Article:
Monthly Archives: August 2013

We’re all going on our summer holidays!

But unlike Cliff, who went by bus, we are going by train – Eurostar and then onwards to Berlin and into Poland for a while. It will be an interesting mix of history, Stalinist architecture, sombre moments (Auschwitz) and hopefully fun. No doubt some photos will be posted!

It appears we are not the only ones to struggle with the Polish language. There is a great cartoon on line (copyrighted) where God invents Polish. God is seen tripping over a cloud spilling a box of Scrabble letters down to earth and thus Polish was invented.

“Two Wongas doesn’t make it right” (Private Eye)

Collection Plate

 

Private Eye takes no prisoners: “Two Wongas doesn’t make it right” (Eye1346 p.26) as it pokes fun at the discomfort of our Archbishop as he seeks to tackle head on the payday loan company Wonga. Ouch! That made me squirm and feel uncomfortable! Couple this with a more erudite article in Modern Believing (July 2013) by Lawler & Salzman about the Church’s 1500 year journey to overturn the principle of Luke 6.35 ‘But love your enemies and do good, and lend without expecting any return;’ (why this needs to be entwined with the current debate on human sexuality is for another day) as the church finds accommodation with the idea of lending to get a return and it opens up an interesting debate as to the church’s involvement with matters of public policy and our engagement with the banks and the whole investment culture. And, of course, our discomfort as a church comes from realising that in a very small way we have indirectly invested in Wonga ourselves. Usury is redefined from ‘lending without return’ to ‘lending without excessive return’ and in the laissez faire market of our current government it is the market that is left to define what is excessive. That makes me feel even more uncomfortable given the debacles in the banking system uncovered over the last few years: bonus driven banking; Libor scandals; mis-selling of products – it makes for shameful reading – and we are asked to let the market decide?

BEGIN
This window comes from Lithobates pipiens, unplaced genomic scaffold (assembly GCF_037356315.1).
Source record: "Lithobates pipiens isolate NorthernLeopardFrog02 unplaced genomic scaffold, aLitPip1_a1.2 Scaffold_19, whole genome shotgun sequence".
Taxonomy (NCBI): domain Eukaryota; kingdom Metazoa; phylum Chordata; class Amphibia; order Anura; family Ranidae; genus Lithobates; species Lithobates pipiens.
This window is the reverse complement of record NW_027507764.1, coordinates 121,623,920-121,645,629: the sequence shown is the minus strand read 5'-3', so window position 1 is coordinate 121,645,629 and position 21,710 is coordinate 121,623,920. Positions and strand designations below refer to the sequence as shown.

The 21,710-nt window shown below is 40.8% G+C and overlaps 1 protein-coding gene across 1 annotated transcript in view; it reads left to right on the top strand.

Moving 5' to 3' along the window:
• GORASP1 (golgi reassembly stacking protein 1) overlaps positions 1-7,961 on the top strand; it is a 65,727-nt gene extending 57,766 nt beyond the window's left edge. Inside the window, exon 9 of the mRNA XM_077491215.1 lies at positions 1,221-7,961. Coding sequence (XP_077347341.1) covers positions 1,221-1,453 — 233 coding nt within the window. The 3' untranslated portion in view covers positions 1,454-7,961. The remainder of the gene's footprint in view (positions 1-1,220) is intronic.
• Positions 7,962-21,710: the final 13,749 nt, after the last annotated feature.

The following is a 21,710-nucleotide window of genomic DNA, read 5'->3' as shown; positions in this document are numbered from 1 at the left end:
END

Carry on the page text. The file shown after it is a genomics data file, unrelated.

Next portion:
I stand fully behind our Archbishop’s stand and applaud what he is attempting to do even if the power of what he is advocating is undercut from within by the Church Commissioners’ investment policy. Lest I be accused of hypocrisy I write as one who spent 25 years as a solicitor putting in place secured loans for lenders, both those in the High Street and those who specialised in re-financing those already deeply in debt.

Quis custodiet ipsos custodes? – ‘Who guards the guards?’ seems to be a pertinent question to ask and the Archbishop is trying to answer it by supporting Credit Unions. Two Wongas doesn’t make it right but supporting Credit Unions does offer a constructive way forward given where we are in this complicated world in which we live and move and have our being.

I wonder if you share my sense of exasperation? I wrote a letter to the Church Times last week – they probably won’t publish it but this is how I feel at the moment: